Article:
Oh merginue, why must you torment me so? With your ridiculous mixing guidelines and your tight as leather baking instructions. All I want to do is eat you! I've been told I should make you myself because when I try and buy macarons from a bakery, it costs me approximately ten dollars for six and I have to sign a contract promising them my first born. Apparently making you is easier than spending the money, but I don't really agree.
I'm sorry. But, one day I may have to just loosen my purse strings and fork over the cash instead of suffering in silence while I feel the beads of sweat drip down my face as I adjust my mixers speed accordingly or while I make sure not to make any sudden movements, lest I scare you in to deflating or not cooking properly.
As I open the oven at the hour and a half mark, my face is red from what I would like to call anticipation, but what is actually a hot flash brought on by your devilish like preparation. I close the oven slowly, making sure that my hands, wet as the rain, don't slip off the oven door handle and slam the oven shut. God forbid.
When you're finished, I take you out of the oven slowly and examine your wonderous outer shell. Sure, I wish you had turned out a bit differently, but overall I'm satisfied. After you've cooled ever so slightly, I take a sharp knife (the quicker the better as I always say) and I slowly slice off your top. Everything's going fine. I can feel myself smiling again in god only knows how long. I feel happiness spread through my body like a sugar rush from a tablespoon of buttercream.
Instead of cooperating, you decide to fall apart. You decide that, after our four hours together, you're just going to crumble. What about our dreams? What about the lives we wanted together? Remember what we planned? You'd bake perfectly and then I'd eat you with such lust that it would make Aphrodite weep.
Well, b**ch, the jokes on you cause only one of us can fit in the garbage can.
In all honesty, this recipe was fantastic. I just wrote the above analogy to hightlight the difficulties of cooking anything meringue. However, this shouldn't discourage you from trying it, because when it is done it's actually incredibly rewarding.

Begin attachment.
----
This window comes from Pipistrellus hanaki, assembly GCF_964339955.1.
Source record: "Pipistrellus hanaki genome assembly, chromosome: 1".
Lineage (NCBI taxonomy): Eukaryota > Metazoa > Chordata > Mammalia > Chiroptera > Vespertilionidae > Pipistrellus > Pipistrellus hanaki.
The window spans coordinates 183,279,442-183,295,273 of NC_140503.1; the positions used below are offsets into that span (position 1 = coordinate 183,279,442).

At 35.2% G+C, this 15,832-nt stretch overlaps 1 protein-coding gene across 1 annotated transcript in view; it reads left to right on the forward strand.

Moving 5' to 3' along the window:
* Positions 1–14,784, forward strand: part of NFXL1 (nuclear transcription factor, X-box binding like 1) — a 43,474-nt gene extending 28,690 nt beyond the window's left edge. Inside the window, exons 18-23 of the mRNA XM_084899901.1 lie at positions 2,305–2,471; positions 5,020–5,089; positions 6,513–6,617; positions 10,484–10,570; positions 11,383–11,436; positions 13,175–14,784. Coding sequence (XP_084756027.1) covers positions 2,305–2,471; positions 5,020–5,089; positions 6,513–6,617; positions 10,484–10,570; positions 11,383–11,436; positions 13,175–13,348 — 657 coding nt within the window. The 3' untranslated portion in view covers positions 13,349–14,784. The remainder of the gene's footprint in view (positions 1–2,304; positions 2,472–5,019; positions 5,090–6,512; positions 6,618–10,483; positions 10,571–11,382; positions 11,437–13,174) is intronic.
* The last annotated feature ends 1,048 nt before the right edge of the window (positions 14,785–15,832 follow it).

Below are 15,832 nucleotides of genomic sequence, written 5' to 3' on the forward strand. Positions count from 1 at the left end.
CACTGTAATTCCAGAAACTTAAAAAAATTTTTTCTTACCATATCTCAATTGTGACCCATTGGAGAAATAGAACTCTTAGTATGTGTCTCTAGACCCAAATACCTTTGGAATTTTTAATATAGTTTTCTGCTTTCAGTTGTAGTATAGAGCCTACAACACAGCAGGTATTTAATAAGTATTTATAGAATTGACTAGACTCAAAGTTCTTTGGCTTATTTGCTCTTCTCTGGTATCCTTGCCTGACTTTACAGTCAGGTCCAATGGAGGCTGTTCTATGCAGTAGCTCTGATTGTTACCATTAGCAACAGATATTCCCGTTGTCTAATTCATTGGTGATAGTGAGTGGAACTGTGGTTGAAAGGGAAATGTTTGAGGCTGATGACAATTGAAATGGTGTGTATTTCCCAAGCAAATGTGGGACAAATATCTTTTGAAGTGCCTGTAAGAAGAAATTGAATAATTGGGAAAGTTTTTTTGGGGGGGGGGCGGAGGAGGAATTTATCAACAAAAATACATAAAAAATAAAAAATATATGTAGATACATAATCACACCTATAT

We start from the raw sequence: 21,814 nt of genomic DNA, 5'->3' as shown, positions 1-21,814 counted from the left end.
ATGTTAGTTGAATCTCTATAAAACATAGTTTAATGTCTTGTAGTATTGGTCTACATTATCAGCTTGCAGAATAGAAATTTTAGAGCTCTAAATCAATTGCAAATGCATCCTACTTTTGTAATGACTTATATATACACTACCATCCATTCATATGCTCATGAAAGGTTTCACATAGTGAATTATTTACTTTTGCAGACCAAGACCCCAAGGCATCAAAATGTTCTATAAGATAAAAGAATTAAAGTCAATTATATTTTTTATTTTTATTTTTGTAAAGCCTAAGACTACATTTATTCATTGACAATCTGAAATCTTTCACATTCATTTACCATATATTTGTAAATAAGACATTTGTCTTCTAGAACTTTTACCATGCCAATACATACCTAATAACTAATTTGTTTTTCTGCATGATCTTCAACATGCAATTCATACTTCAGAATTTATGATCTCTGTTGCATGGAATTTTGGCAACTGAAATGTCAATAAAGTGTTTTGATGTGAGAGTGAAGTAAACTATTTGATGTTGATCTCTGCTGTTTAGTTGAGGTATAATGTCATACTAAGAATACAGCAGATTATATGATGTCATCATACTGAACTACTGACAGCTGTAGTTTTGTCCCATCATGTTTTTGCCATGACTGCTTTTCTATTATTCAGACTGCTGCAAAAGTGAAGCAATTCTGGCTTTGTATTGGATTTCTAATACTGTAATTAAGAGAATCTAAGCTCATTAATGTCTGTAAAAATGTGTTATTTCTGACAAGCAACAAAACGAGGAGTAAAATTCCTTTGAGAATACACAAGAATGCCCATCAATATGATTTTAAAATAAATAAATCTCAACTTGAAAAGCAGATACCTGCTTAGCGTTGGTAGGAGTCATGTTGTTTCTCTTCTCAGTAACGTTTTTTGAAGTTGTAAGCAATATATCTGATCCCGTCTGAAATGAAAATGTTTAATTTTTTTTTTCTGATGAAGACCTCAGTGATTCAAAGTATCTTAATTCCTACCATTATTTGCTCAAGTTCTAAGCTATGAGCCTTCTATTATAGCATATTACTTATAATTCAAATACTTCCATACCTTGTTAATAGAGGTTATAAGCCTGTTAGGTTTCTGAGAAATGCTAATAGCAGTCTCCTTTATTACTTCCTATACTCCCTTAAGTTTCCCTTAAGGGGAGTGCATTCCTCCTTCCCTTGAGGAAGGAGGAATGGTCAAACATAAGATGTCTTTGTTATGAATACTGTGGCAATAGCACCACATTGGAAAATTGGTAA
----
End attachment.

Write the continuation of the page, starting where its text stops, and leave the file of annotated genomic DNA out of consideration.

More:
The recipe for the Mergingue Cupcakes comes from Whisk Kid. However, after a few issues with slicing the top, I was forced to head to my imagination station and think of another way to make this dessert, with a homemade whipped cream and blueberry curd, work. I was determined.
Instead of making it in the way that it was originally intended, I sliced the tops off, turned them over, and made them in to cups. Hoozah!
Meringue Cups with a Blueberry Curd adapted from Whisk Kid
Yield | Approx. 12
6 eggs whites, room temperature
1 tsp. white vinegar
1 tsp. vanilla extract
1/2 tsp. salt
1 3/4 cup sugar
Whipped cream (optional)
1. Preheat your oven to 225'F. Take two 12-cup muffin tins and line every second cup with a paper baking cup and spray each with cooking spray.
2. Beat the egg whites, vinegar, vanilla, and salt until frothy, in a large mixing bowl with a stand mixer or hand mixer. Slowly increase the speed and start adding the sugar 1 tbsp. at a time, allowing one minute after each addition to give the sugar time to dissolve. Whip the mixture until stiff, glossy peaks form
3. Once finished, add the mixture to a pastry bag. You can add a plain coupler to the piping bag before pouring in the mixture, though I didn't and it worked alright. Pipe the mixture into prepared cups, piping to about 2 inches above the rims. Finish each with a peak in the center or no peak if you want the bowl to stand straighter when filled with cream and curd.
4. Bake for approx. 3 hours - 3 hours and 20 minutes, rotating each tin halfway through. According to Whisk Kid, the "Cupcakes should be completely dry on the outside but still soft in the middle. A toothpick inserted horizontally at base of top should have moist but cooked crumbs attached).
5. Transfer the cupcakes to a wire rack and let cool completely.
6. To assemble the cups, slice off the caps of the cupcakes with a serrated knife and turn upside down on a plate. Fill with whipped cream and blueberry curd and top with fruit.
Blueberry Curd adapted from Whisk Kid
85 g blueberries
a little less than 2/3 cup of sugar
2 egg yolks
4 tbsp. unsalted butter
1/8 cup lemon juice
pinch of salt
1. Whisk all the ingredients in heatproof bowl over a pan of simmering, not boiling water, until slightly thick. This will take approx. 8 to 10 minutes. You may need to use a masher to crush the blueberries slightly to let the juices out. Blueberries have a tough outer shell that hold up well against a whisk.
2. Strain the mixture over a bowl and then cover with plastic wrap, making sure the plastic wrap is touching the surface of the curd. Place in the refrigerator until cold/ thick.
Honestly, meringue should not be something that is feared. It's a great learning experience and if it doesn't turn out the first time, then try again and learn from previous mistakes.
Until next time, happy baking!